There’s no need to rush Zayas. If he’s truly as good as everyone says he is (and the start to his career indicates), he has the potential to be great and possibly the first Puerto Rican superstar since Miguel Cotto — a void the sport has not been able to fill. Top Ranks should give him more rounds under his belt and slowly ramp up the level of competition.


Is Josh Taylor taking too much of a risk against Apinun Khongsong?

Kim: Expect Khongsong to come into this fight well prepared and ready to score an upset. And keep this in mind — Khongsong is Taylor’s IBF mandatory. If Taylor wants to keep both belts (his other being the WBA) and then have the possibility of consolidating the division against Jose Ramirez (who has the WBC and WBO straps), he needs to go through Khongsong. Just like Ramirez did against Viktor Postol this past weekend.

If Taylor is the guy we think he is, he should overcome Khongsong. Then he’ll move on to bigger and better things.

Parkinson: Not really, and Taylor did not have any choice in the matter as this is a mandatory defense of his IBF junior welterweight title. Khongsong has built up an impressive record of 16-0, 13 KOs, but mostly in his home nation of Thailand and not against the level of opposition Taylor has been beating. Taylor has been operating at a higher level for some time and Khongsong is not among the world’s elite (no other governing body, or ESPN, ranks him in the world top ten), so it’s a good fight for Taylor to set up a clash against Ramirez next year.

Baby: It really shouldn’t be a risk. You’re talking about someone who could is in line to fight as the undisputed champion at junior welterweight taking on an unknown fighter with zero notable opponents on his pro ledger. If Taylor can’t get through Khongsong with no problems, then he may not need to be too worried about beating Ramirez. If anything, this should be a good tune-up fight for Taylor as he ramps up for the future unification bout with Ramirez.

And if we’re being completely honest, I highly doubt Top Rank would have allowed the fight to occur if they thought there was any legitimate risk in Taylor’s first fight with the promotional company.


Should Chavez Jr. be allowed to fight? Can he revive his career? How?

Kim: Until he clears up his current situation with the Nevada State Athletic Commission (Chavez is currently suspended indefinitely for refusing a pre-fight drug test last year before he faced Daniel Jacobs) he shouldn’t be allowed to fight anywhere, period. Because if he does, it once again sends a very dangerous precedent where fighters can basically escape any type of discipline just by moving to a rogue jurisdiction.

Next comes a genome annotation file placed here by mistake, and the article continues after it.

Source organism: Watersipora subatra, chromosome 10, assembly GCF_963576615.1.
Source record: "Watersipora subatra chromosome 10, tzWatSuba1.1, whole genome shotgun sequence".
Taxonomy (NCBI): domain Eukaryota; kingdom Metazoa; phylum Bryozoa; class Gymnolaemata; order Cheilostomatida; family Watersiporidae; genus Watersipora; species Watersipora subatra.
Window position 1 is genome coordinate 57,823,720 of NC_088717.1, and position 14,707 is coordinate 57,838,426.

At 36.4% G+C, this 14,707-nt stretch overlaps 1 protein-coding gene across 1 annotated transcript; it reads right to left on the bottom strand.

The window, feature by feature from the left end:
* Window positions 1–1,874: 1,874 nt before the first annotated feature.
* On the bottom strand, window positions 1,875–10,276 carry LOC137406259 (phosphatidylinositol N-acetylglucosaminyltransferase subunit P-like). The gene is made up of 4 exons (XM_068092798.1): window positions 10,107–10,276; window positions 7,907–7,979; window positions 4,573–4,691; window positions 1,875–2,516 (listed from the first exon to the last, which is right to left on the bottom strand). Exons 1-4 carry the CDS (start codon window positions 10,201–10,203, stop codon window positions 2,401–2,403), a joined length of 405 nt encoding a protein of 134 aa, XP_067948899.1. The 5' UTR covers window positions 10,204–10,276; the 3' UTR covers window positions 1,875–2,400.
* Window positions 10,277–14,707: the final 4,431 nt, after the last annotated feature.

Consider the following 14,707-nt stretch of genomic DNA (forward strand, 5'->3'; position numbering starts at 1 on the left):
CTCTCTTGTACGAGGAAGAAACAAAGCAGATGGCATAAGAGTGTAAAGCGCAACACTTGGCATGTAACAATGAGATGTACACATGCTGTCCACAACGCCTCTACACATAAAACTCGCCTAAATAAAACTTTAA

As for reviving his career, regardless of his eligibility, there is a harsh reality here: Chavez is now 34 years old, and the last meaningful victory came in 2012 when he stopped Andy Lee in seven rounds, before he was dominated by Sergio Martinez. From that point on, his career has gone downhill and he has squandered one undeserved opportunity after another.

All he really has left now is his lineage.

Parkinson: Questions around Chavez’s compliance with doping tests mean he faces a fight for the right to fight before he can even contemplate boxing in the U.S. again. Chavez will have to convince fans, and boxing authorities, that he is serious about the sport and about complying to drug testing regulations, while he has an improved commitment to make weight (which he has failed to do for recent fights) if he wants to generate interest again. A slow, gradual return to bigger fights, perhaps a rematch with Sergio Martinez (who recently returned to the ring after six years in retirement), would be better than immediately returning to top of the bill status.

Baby: First, yes, he should be allowed. Anyone healthy enough to get their skull bashed for a living certainly has that right. But Chavez Jr.’s career as a viable money fighter is all but over. The footage of Julio Cesar Chavez Sr. burying his hand in his face and looking perplexed as his son quit on the stool against Daniel Jacobs said everything one needs to know.

Boxing fans will forgive a fighter’s lack of talent. The absence of the fighting spirit, however, is unforgivable. And after years of being carried by his last name, fans have likely seen enough of Chavez Jr. As far as his future goes, we’ll find out soon enough.